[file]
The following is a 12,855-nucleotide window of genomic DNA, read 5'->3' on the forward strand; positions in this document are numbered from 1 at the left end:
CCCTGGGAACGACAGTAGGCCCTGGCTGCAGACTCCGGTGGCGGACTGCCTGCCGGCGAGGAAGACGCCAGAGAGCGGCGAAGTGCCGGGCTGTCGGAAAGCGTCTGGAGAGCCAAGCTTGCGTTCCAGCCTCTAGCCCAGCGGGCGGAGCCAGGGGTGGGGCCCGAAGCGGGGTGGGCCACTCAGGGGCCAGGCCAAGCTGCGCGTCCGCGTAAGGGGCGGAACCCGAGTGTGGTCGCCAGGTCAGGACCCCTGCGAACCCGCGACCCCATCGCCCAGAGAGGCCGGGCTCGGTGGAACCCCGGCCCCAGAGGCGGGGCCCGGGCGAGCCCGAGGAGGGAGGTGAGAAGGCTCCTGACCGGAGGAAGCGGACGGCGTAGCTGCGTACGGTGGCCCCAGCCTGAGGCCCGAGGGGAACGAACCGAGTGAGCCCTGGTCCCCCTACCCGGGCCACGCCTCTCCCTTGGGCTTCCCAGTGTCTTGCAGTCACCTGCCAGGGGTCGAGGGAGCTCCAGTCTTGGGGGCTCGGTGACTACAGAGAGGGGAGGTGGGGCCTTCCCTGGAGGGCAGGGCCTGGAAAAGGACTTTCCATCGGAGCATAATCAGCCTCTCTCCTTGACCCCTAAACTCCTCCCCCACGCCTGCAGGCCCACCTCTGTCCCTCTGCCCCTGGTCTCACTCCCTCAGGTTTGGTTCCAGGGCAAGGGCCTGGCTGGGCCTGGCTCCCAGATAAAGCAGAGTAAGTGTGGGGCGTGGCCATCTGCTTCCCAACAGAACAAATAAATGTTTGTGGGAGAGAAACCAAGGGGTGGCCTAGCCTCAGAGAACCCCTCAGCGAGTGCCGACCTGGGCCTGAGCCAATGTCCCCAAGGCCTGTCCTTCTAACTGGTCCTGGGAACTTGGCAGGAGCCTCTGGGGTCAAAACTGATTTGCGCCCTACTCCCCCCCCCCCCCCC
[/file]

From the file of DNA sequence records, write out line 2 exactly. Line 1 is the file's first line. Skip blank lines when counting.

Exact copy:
CCCTGGGAACGACAGTAGGCCCTGGCTGCAGACTCCGGTGGCGGACTGCCTGCCGGCGAGGAAGACGCCAGAGAGCGGCGAAGTGCCGGGCTGTCGGAAAGCGTCTGGAGAGCCAAGCTTGCGTTCCAGCCTCTAGCCCAGCGGGCGGAGCCAGGGGTGGGGCCCGAAGCGGGGTGGGCCACTCAGGGGCCAGGCCAAGCTGCGCGTCCGCGTAAGGGGCGGAACCCGAGTGTGGTCGCCAGGTCAGGACCCCTGCGAACCCGCGACCCCATCGCCCAGAGAGGCCGGGCTCGGTGGAACCCCGGCCCCAGAGGCGGGGCCCGGGCGAGCCCGAGGAGGGAGGTGAGAAGGCTCCTGACCGGAGGAAGCGGACGGCGTAGCTGCGTACGGTGGCCCCAGCCTGAGGCCCGAGGGGAACGAACCGAGTGAGCCCTGGTCCCCCTACCCGGGCCACGCCTCTCCCTTGGGCTTCCCAGTGTCTTGCAGTCACCTGCCAGGGGTCGAGGGAGCTCCAGTCTTGGGGGCTCGGTGACTACAGAGAGGGGAGGTGGGGCCTTCCCTGGAGGGCAGGGCCTGGAAAAGGACTTTCCATCGGAGCATAATCAGCCTCTCTCCTTGACCCCTAAACTCCTCCCCCACGCCTGCAGGCCCACCTCTGTCCCTCTGCCCCTGGTCTCACTCCCTCAGGTTTGGTTCCAGGGCAAGGGCCTGGCTGGGCCTGGCTCCCAGATAAAGCAGAGTAAGTGTGGGGCGTGGCCATCTGCTTCCCAACAGAACAAATAAATGTTTGTGGGAGAGAAACCAAGGGGTGGCCTAGCCTCAGAGAACCCCTCAGCGAGTGCCGACCTGGGCCTGAGCCAATGTCCCCAAGGCCTGTCCTTCTAACTGGTCCTGGGAACTTGGCAGGAGCCTCTGGGGTCAAAACTGATTTGCGCCCTACTCCCCCCCCCCCCCCC